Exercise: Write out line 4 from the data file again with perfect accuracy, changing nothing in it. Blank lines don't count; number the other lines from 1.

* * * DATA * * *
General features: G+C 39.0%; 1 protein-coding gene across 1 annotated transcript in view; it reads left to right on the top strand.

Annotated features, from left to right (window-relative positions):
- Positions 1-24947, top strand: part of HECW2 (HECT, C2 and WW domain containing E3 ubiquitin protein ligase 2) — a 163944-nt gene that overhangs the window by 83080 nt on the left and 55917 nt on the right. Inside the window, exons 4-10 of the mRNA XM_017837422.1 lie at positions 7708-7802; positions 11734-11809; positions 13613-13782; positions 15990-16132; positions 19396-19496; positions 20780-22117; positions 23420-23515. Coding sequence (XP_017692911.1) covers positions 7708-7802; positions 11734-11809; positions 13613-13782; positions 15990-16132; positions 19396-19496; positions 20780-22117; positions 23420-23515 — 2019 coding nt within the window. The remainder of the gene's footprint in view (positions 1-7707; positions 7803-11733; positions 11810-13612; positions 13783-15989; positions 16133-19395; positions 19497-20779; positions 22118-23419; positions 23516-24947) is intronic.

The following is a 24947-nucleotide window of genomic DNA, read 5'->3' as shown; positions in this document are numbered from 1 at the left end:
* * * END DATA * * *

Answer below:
The following is a 24947-nucleotide window of genomic DNA, read 5'->3' as shown; positions in this document are numbered from 1 at the left end: